Review: Slight overclock and super quiet cooling
We got the chance to test MSI’s N285GTX Super Pipe OC graphics card, and MSI claims that this card should be super quiet. The box has “Dual Fan” and “OC Edition” written on it, and while that’s not quite what you’d call impressive, we were quite intrigued with the “Super Pipe” technology and what’s it about.
The back of the box reveals that MSI ended up using thicker, 8mm heatpipes and MSI claims up to 90% better heat transfer than traditional 6mm or 4mm heatpipes. In our honest opinion, we’d call this card Super Pipe mostly because of the fact that the card packs 5 heatpipes rather than for the diameter, as only two outer heatpipes are 8mm. What’s important though is that the design works great and this is one of the quietest card’s we’ve tested so far.
As the writings on the box say, MSI put its N285GTX Super Pipe OC card in its Gamer Series, and note that Geforce GTX 285 with its GT200 graphics processor is currently the fastest single-GPU beast around. MSI also went that extra mile and included the Tomb Raider Underworld game with its card, so that users can immediately get a taste of the sheer muscle this card packs.
As far as overclocking goes, there’s not much to say here – “OC Edition” sign on the box means a 32MHz overclock for the GPU, an 8MHz (16MHz effectively) overclock for the memory and shaders left unchanged from reference 1476MHz. While the reference core runs at 648MHz, SuperPipe’s core runs at 680MHz and its memory at 2500MHz, compared to reference memory speed of 2484MHz. You can check out all the important specs on the GPUZ screenshot below.
You should know by now that Geforce GTX 285 is basically a refresh of the GTX 280, as both cards use the GT200 graphics processor but unlike the GTX280’s 65nm GPU, the GTX285’s GPU is built in more advanced 55nm process. The shader and ROP count are still the same – 240 shaders and 32 ROPs, but it’s the clocks that changed and it brought about the name change. So, the GTX 285 is faster and more efficient, as it performs better with same or lower consumption.
GTX 285/280 cards have 1024MB of memory which on the GTX 285, as we’ve mentioned before runs at 1242MHz (2484MHz effectively), whereas the GTX 280’s runs at 1107MHz (2214MHz effectively).
The reference GTX 285 card uses dual-slot cooling which does a good job and isn’t too loud. As far as the “golden silence” goes however, you can’t compare it to MSI’s N285GTX Super Pipe OC, but MSI’s design isn’t without flaws either. The reference dual-slot cooler covers the card’s face and pushes the air outside the case. MSI’s design allows for only a fraction of heat to be pushed out of the case whereas the rest stays in the case. This however shouldn’t be a problem if the airflow inside your case is adequate.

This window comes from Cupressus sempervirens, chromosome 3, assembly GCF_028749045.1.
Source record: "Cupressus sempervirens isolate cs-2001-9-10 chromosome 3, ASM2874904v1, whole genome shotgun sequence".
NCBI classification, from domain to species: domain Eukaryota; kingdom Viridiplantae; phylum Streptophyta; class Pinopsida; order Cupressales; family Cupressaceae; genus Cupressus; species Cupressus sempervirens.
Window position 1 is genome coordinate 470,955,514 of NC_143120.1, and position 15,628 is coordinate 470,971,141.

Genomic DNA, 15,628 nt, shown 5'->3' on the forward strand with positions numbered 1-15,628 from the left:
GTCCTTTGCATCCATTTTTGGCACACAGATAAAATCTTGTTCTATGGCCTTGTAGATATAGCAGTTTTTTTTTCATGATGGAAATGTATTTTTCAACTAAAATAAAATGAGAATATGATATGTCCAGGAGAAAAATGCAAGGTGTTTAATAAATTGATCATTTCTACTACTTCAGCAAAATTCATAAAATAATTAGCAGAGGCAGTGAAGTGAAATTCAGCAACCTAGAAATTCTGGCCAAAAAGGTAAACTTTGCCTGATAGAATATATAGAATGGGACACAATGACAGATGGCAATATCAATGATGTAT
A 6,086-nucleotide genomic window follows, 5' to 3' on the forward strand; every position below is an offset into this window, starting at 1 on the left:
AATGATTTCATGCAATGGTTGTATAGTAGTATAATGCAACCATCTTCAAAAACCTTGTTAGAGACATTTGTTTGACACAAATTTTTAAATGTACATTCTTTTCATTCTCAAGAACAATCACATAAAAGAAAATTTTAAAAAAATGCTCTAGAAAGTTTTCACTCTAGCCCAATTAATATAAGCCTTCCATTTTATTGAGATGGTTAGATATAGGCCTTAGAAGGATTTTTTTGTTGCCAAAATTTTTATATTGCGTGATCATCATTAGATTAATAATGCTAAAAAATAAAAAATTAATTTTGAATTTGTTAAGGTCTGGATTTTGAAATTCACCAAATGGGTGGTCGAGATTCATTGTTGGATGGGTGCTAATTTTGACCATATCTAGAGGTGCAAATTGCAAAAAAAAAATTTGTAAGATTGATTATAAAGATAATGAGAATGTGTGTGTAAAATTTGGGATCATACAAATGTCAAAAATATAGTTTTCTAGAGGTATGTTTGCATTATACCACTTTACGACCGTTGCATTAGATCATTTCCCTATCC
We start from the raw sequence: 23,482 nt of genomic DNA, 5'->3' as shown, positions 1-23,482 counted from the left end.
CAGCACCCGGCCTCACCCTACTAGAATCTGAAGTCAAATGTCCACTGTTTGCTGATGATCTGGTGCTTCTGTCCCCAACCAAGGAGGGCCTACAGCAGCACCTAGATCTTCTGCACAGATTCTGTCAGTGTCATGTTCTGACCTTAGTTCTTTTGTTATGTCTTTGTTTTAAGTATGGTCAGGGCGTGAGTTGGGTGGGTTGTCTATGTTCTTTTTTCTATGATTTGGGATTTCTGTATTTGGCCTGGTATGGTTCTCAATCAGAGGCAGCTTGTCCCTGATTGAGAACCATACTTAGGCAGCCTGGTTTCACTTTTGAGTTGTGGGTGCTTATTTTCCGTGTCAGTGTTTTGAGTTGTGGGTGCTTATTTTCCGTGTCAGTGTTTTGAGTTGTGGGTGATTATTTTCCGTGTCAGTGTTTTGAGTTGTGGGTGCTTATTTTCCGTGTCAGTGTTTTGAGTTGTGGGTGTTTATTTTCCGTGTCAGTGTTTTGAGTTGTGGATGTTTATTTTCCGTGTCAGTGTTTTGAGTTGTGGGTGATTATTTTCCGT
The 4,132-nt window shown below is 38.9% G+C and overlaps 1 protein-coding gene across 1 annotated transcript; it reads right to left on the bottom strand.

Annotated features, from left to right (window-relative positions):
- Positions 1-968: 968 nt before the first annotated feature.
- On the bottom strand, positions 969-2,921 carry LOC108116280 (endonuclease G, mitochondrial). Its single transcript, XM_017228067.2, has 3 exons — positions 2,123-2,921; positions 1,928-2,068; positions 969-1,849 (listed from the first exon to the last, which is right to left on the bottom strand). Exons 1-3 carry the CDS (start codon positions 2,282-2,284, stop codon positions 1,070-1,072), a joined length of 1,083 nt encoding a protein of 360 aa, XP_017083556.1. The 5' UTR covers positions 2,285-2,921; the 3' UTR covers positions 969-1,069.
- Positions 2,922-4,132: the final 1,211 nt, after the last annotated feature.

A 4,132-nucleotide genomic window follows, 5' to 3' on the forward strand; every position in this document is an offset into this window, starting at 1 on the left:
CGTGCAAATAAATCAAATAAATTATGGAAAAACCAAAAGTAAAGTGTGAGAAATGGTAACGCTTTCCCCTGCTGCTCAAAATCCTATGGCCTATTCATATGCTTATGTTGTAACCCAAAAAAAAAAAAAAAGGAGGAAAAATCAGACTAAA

Noise levels are an important thing to consider when buying a graphics card, and we must admit we really liked MSI’s N285GTX Super Pipe OC cooling.
Inside the MSI-branded brushed aluminum frame you’ll find two small and quiet fans.
A glance at N285 GTX Super Pipe from any side reveals some new and interesting details, particularly the method of implementing heatpipes.
Heatpipes are the rails resembling guides on pinball machines and you can see them on the photo below. They hug the heatsink and help it release the heat as fast as possible.
Heatpipes go from the heat source – the GPU, all the way to the furthest points on the heatsink routing the heat to be released off the aluminum fins. Efficiency and silence are the result of using 5 heatpipes with a large heatsink. As we’ve mentioned before, the 8mm heatpipes are the longest and stretch to the furthest points on the heatsink, helping in even heat distribution. Thanks to such large dissipation surface the fans don’t have to spin fast, and the end result is silence.
The memory and power regulators are covered with a heatspreader, also cooled by the fan.
The memory comes from Hynix, and it’s rated at 1.3GHz, leaving headroom from MSI’s set speed of 1250MHz.
The card is powered via two 6-pin power connectors.
The I/O panel features two dual-link DVI outs and an S-video out. You can use the DVI-to-HDMI dongle to bring video to your HDTV, but if you want to route video and audio together via one cable, you’ll have to bring the audio to the card’s SPDIF in from your motherboard’s/soundcard’s SPDIF out.